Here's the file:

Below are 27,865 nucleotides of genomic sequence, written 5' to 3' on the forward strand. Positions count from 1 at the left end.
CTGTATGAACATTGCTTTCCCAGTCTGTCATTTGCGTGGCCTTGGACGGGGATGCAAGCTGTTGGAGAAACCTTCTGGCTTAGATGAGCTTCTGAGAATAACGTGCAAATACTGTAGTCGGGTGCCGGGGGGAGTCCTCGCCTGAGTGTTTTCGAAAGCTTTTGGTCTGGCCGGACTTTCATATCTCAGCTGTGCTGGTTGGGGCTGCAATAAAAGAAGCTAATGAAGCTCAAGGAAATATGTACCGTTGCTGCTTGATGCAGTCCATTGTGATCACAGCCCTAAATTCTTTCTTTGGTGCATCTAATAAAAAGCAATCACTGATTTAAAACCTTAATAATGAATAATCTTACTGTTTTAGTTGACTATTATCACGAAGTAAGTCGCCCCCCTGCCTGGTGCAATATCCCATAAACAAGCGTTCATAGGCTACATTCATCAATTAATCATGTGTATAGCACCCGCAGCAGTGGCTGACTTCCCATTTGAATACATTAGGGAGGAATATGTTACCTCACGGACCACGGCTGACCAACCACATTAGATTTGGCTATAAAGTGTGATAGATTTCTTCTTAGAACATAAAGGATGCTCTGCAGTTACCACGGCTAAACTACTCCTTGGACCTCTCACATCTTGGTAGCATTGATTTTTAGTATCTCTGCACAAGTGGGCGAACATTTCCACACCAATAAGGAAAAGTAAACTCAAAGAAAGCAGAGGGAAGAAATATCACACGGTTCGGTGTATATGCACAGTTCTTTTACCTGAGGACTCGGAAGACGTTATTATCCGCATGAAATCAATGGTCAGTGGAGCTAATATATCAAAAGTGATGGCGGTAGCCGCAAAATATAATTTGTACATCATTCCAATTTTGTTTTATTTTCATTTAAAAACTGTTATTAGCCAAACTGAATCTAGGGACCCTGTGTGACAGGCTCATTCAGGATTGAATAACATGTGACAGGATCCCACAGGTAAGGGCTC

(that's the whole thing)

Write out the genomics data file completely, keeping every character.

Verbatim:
Below are 27,865 nucleotides of genomic sequence, written 5' to 3' on the forward strand. Positions count from 1 at the left end.
CTGTATGAACATTGCTTTCCCAGTCTGTCATTTGCGTGGCCTTGGACGGGGATGCAAGCTGTTGGAGAAACCTTCTGGCTTAGATGAGCTTCTGAGAATAACGTGCAAATACTGTAGTCGGGTGCCGGGGGGAGTCCTCGCCTGAGTGTTTTCGAAAGCTTTTGGTCTGGCCGGACTTTCATATCTCAGCTGTGCTGGTTGGGGCTGCAATAAAAGAAGCTAATGAAGCTCAAGGAAATATGTACCGTTGCTGCTTGATGCAGTCCATTGTGATCACAGCCCTAAATTCTTTCTTTGGTGCATCTAATAAAAAGCAATCACTGATTTAAAACCTTAATAATGAATAATCTTACTGTTTTAGTTGACTATTATCACGAAGTAAGTCGCCCCCCTGCCTGGTGCAATATCCCATAAACAAGCGTTCATAGGCTACATTCATCAATTAATCATGTGTATAGCACCCGCAGCAGTGGCTGACTTCCCATTTGAATACATTAGGGAGGAATATGTTACCTCACGGACCACGGCTGACCAACCACATTAGATTTGGCTATAAAGTGTGATAGATTTCTTCTTAGAACATAAAGGATGCTCTGCAGTTACCACGGCTAAACTACTCCTTGGACCTCTCACATCTTGGTAGCATTGATTTTTAGTATCTCTGCACAAGTGGGCGAACATTTCCACACCAATAAGGAAAAGTAAACTCAAAGAAAGCAGAGGGAAGAAATATCACACGGTTCGGTGTATATGCACAGTTCTTTTACCTGAGGACTCGGAAGACGTTATTATCCGCATGAAATCAATGGTCAGTGGAGCTAATATATCAAAAGTGATGGCGGTAGCCGCAAAATATAATTTGTACATCATTCCAATTTTGTTTTATTTTCATTTAAAAACTGTTATTAGCCAAACTGAATCTAGGGACCCTGTGTGACAGGCTCATTCAGGATTGAATAACATGTGACAGGATCCCACAGGTAAGGGCTC